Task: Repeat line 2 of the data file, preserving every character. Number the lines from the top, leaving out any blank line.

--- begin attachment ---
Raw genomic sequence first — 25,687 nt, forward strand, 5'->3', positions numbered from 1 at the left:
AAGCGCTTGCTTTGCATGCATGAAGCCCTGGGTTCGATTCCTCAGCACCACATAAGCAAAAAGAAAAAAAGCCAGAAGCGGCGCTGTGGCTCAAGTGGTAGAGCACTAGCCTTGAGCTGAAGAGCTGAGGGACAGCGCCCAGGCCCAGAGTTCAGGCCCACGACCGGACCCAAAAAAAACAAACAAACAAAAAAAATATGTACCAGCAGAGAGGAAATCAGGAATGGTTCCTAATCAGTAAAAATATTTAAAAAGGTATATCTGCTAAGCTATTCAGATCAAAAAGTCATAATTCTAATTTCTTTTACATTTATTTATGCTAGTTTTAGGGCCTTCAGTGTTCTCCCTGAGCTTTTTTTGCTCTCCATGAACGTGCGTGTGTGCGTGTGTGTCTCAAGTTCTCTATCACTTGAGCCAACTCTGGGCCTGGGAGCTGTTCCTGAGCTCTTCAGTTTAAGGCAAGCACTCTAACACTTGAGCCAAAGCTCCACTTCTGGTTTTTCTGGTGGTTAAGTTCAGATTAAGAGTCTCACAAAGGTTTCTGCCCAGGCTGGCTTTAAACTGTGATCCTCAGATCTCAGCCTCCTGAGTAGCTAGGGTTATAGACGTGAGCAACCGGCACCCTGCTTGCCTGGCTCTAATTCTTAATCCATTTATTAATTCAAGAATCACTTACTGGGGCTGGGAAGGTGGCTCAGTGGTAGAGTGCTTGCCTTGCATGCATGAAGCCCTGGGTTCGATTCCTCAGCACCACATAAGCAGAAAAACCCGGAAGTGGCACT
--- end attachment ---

AAGCGCTTGCTTTGCATGCATGAAGCCCTGGGTTCGATTCCTCAGCACCACATAAGCAAAAAGAAAAAAAGCCAGAAGCGGCGCTGTGGCTCAAGTGGTAGAGCACTAGCCTTGAGCTGAAGAGCTGAGGGACAGCGCCCAGGCCCAGAGTTCAGGCCCACGACCGGACCCAAAAAAAACAAACAAACAAAAAAAATATGTACCAGCAGAGAGGAAATCAGGAATGGTTCCTAATCAGTAAAAATATTTAAAAAGGTATATCTGCTAAGCTATTCAGATCAAAAAGTCATAATTCTAATTTCTTTTACATTTATTTATGCTAGTTTTAGGGCCTTCAGTGTTCTCCCTGAGCTTTTTTTGCTCTCCATGAACGTGCGTGTGTGCGTGTGTGTCTCAAGTTCTCTATCACTTGAGCCAACTCTGGGCCTGGGAGCTGTTCCTGAGCTCTTCAGTTTAAGGCAAGCACTCTAACACTTGAGCCAAAGCTCCACTTCTGGTTTTTCTGGTGGTTAAGTTCAGATTAAGAGTCTCACAAAGGTTTCTGCCCAGGCTGGCTTTAAACTGTGATCCTCAGATCTCAGCCTCCTGAGTAGCTAGGGTTATAGACGTGAGCAACCGGCACCCTGCTTGCCTGGCTCTAATTCTTAATCCATTTATTAATTCAAGAATCACTTACTGGGGCTGGGAAGGTGGCTCAGTGGTAGAGTGCTTGCCTTGCATGCATGAAGCCCTGGGTTCGATTCCTCAGCACCACATAAGCAGAAAAACCCGGAAGTGGCACT